because of the property of the truth of the future, the red truth was actually a very harmful thing to the original intent, because this red truth took over and made the murders “real” (in the context of the story) in a way, Battler [and thus, in a way, we the readers] in our endless convinction that Umineko is a mystery, we made the murders real. A mystery needs a crime after all. And as Battler forced more and more red truth out of Beatrice, more and more the original intent was destroyed.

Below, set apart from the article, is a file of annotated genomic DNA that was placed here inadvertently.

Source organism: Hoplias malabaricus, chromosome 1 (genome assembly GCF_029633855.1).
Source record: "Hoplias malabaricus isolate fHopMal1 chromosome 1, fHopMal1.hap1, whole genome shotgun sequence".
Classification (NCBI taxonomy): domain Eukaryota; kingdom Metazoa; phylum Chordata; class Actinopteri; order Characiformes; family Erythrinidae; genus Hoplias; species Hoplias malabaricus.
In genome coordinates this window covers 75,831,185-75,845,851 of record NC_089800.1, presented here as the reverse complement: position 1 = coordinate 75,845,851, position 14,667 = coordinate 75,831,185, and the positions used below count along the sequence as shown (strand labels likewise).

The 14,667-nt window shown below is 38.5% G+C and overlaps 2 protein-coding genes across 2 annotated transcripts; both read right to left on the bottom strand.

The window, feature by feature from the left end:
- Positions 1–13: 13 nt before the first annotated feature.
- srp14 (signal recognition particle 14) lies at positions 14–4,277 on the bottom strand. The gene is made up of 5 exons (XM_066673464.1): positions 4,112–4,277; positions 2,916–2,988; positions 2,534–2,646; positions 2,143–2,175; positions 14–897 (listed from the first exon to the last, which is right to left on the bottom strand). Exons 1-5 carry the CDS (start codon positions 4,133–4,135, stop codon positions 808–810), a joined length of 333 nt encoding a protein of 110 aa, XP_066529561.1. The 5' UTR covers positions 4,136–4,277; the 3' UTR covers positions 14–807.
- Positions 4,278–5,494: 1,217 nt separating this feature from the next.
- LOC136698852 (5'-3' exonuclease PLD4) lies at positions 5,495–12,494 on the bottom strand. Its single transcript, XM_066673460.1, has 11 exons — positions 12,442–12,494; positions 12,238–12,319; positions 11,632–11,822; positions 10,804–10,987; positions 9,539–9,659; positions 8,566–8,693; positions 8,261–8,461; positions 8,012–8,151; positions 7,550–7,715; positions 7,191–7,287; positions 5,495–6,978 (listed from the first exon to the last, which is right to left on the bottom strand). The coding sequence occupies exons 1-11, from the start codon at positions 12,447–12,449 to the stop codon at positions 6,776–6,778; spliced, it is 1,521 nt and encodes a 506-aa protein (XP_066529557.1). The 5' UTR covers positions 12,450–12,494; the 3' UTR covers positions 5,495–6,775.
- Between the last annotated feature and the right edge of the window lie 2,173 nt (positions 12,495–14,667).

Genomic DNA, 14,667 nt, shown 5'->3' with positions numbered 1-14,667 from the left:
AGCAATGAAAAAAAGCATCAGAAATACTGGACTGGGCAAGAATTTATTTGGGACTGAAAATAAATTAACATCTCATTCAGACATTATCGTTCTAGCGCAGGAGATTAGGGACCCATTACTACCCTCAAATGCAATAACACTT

this theory could repair the problem between Bern’s comments on the writing process (it was all fun and games) and the manga (in which the writing is shown to be an emotionally harmful process for Yasu) by going the boring route: both are true, both happened. Although this is more… erm… a side-effect. Didn’t really intend that but hey, I’ll take what I can get.
Again, thanks to anyone who bothered to even just read the synopsis. Sorry for never straighening out the text, but the alternative would mean that this text would probably just go straight to the bin eventually.